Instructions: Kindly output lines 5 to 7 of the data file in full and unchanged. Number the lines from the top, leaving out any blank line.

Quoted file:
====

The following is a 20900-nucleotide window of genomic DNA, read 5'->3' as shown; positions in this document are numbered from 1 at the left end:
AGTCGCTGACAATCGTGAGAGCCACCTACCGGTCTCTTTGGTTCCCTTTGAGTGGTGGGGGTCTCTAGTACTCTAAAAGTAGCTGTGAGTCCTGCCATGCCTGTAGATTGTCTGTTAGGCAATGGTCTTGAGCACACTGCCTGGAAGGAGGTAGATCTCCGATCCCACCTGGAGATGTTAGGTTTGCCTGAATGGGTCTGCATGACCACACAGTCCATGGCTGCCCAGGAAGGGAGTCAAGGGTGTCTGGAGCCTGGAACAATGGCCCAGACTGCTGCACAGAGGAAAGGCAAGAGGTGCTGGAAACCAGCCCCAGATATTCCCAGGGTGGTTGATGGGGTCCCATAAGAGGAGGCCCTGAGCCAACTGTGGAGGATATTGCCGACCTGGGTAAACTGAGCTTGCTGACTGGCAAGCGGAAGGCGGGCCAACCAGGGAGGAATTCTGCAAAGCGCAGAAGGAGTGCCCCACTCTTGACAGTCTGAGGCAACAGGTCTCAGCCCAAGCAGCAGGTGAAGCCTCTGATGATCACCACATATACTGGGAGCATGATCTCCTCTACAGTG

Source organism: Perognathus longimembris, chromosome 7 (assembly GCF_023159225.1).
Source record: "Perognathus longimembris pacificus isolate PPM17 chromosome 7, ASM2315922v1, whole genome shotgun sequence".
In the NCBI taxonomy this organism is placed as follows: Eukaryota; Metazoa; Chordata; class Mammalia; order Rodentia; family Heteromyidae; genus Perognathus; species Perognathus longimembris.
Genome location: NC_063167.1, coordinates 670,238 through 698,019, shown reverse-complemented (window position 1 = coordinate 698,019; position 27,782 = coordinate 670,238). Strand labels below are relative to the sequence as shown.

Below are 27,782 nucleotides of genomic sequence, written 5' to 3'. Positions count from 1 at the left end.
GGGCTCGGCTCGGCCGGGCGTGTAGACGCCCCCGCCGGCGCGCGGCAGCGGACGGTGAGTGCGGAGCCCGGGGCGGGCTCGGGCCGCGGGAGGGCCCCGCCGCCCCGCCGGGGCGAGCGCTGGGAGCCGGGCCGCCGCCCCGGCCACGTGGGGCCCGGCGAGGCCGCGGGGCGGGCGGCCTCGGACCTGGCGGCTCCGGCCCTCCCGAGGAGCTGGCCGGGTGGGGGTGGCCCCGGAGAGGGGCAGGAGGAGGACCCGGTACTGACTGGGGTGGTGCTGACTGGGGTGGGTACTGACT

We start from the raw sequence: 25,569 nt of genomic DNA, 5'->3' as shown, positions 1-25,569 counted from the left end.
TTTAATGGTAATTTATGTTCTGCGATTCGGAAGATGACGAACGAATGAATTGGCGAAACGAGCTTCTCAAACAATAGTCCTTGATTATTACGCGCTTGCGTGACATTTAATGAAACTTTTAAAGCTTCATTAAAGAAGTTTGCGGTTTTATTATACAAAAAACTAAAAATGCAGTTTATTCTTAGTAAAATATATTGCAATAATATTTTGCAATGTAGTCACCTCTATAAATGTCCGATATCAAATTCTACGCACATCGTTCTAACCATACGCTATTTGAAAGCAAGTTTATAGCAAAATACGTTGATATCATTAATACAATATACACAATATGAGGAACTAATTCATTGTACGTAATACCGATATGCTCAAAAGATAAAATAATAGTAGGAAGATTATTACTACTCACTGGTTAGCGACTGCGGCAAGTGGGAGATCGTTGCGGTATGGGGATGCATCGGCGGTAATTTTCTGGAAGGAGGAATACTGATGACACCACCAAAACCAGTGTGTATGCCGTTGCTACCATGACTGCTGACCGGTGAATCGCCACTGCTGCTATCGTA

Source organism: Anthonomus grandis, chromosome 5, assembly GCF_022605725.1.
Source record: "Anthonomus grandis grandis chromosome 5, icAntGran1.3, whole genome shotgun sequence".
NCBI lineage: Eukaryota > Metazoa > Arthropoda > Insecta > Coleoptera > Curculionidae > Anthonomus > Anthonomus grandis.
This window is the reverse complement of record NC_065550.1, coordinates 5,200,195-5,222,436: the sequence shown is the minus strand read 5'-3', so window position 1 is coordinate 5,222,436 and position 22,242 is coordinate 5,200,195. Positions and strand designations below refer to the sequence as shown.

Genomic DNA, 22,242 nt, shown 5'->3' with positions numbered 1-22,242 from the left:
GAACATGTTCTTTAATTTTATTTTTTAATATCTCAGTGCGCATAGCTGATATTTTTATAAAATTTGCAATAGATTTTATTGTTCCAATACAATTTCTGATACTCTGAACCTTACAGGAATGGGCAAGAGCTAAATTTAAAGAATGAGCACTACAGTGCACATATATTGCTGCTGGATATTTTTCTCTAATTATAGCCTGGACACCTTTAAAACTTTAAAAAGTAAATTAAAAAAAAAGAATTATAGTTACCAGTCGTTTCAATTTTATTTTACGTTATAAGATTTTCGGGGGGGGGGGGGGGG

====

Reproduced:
In the NCBI taxonomy this organism is placed as follows: Eukaryota; Metazoa; Chordata; class Mammalia; order Rodentia; family Heteromyidae; genus Perognathus; species Perognathus longimembris.
Genome location: NC_063167.1, coordinates 670,238 through 698,019, shown reverse-complemented (window position 1 = coordinate 698,019; position 27,782 = coordinate 670,238). Strand labels below are relative to the sequence as shown.

Below are 27,782 nucleotides of genomic sequence, written 5' to 3'. Positions count from 1 at the left end.